Two recent rulings, one in Israel blaming American Rachel Corrie for her own death while obstructing the demolition of Palestinian homes and another in America absolving torturers in the murder of detainees, suggest that national security trumps justice and international law is easily brushed aside, writes Lawrence Davidson.
Even as Nobel Peace Prize winner Desmond Tutu urges a war-crimes trial for George Bush and Tony Blair for invading Iraq, U.S. Attorney General Eric Holder gives an all-clear to Bush’s subordinates for homicides that resulted from torture in Afghanistan and Iraq, a repudiation of U.S. law and principles, says Marjorie Cohn.
From the Archive: The death of Rev. Sun Myung Moon at 92 ends the long personal saga of a Korean theocrat whose life intertwined his bizarre religion with threads into organized crime and right-wing politics. Moon also showed how a fortune spent on media could change Washington’s political dynamic, as Robert Parry wrote in 2010.
Exclusive: The Republican National Convention offered a look into one alternate future for America, a place where the ultimate liberty is to be fact-free. Mitt Romney’s campaign set sail confidently toward that future trusting that a plurality of Americans who will vote (or be allowed to vote) is onboard, says Robert Parry.
From the Archive: An Israeli court has ruled that Rachel Corrie “put herself in danger” and thus Israel bears no blame for the 23-year-old American being crushed by an Israeli bulldozer as it leveled Palestinian homes in Gaza in 2003. Last March, the ninth anniversary of her death, her parents recalled her sacrifice.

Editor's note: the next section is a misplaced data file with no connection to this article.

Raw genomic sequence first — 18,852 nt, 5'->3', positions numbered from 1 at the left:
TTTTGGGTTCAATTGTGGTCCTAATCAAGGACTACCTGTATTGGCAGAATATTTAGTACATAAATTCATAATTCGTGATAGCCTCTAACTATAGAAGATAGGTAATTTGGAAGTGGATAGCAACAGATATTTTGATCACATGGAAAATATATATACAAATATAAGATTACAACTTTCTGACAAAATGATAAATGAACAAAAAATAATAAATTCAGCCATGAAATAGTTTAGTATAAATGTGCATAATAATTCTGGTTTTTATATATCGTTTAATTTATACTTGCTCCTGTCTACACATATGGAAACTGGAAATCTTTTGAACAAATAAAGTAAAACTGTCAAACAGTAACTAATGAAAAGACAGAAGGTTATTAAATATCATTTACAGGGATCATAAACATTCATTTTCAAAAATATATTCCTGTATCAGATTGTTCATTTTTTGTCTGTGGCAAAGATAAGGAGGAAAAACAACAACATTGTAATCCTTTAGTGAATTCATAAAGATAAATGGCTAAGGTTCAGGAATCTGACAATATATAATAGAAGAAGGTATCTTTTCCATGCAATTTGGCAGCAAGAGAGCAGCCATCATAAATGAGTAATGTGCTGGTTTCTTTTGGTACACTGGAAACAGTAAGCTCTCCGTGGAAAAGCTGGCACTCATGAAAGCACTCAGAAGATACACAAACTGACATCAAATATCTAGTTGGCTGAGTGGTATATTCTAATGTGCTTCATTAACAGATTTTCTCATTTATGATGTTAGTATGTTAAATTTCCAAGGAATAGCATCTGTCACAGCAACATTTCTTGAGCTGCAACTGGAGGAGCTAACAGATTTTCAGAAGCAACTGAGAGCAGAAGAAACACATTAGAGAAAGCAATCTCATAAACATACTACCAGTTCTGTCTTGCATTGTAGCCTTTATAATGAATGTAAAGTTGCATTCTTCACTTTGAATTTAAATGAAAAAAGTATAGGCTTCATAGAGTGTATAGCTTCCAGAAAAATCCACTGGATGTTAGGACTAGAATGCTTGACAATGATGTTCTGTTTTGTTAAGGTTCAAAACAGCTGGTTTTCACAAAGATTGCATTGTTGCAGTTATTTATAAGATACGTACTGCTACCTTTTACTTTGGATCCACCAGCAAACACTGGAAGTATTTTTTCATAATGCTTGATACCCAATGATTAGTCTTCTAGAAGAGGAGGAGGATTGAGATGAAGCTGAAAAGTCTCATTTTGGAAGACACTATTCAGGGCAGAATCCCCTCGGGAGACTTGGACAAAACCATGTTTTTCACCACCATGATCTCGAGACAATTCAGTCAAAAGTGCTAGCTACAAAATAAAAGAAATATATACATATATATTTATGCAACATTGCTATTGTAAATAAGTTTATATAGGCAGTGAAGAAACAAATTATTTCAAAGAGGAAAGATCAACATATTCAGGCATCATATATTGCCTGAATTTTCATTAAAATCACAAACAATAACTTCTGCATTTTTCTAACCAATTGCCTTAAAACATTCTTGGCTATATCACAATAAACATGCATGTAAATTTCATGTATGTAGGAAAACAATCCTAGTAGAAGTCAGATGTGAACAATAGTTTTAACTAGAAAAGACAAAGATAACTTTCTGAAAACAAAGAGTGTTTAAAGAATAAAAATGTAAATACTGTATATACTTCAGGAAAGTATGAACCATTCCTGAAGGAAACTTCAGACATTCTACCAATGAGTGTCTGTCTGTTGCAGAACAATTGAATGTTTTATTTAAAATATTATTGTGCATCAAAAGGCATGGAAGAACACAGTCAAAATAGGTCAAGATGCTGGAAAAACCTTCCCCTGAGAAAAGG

The Wall Street meltdown of 2008 pushed millions of middle-class Americans down the social ladder and left the Obama administration scrambling to limit the damage. But that has meant even less attention to the growing ranks of the nation’s poor, say Bill Moyers and Michael Winship.
Exclusive: As Israel threatens to bomb Iran, U.S. pundits are again pontificating about the necessity of war and opining about military tactics. Left out of their frame is the certainty of mass human suffering, a reality forgotten since the days of the Vietnam War, says former U.S. intelligence analyst Elizabeth Murray.
President George W. Bush and his neocon advisers made much of mocking international law, with Bush once responding to a question in fake horror: “I better call my lawyer.” But the issue of the U.S. and its allies abiding by such laws is front and center again with Iran, notes Paul R. Pillar.
The invasions of Afghanistan and Iraq – followed by failed nation-building – may have taught the U.S. government a few lessons in humility, but the temptation to intervene in crises around the world remains strong, with recent examples in Syria and South Sudan, notes the Independent Institute’s Ivan Eland.
Between the shallowness of even the “serious” mainstream news media and the sophistication of political spin, it is no wonder the U.S. public is so thoroughly uninformed and misinformed, observes Danny Schechter.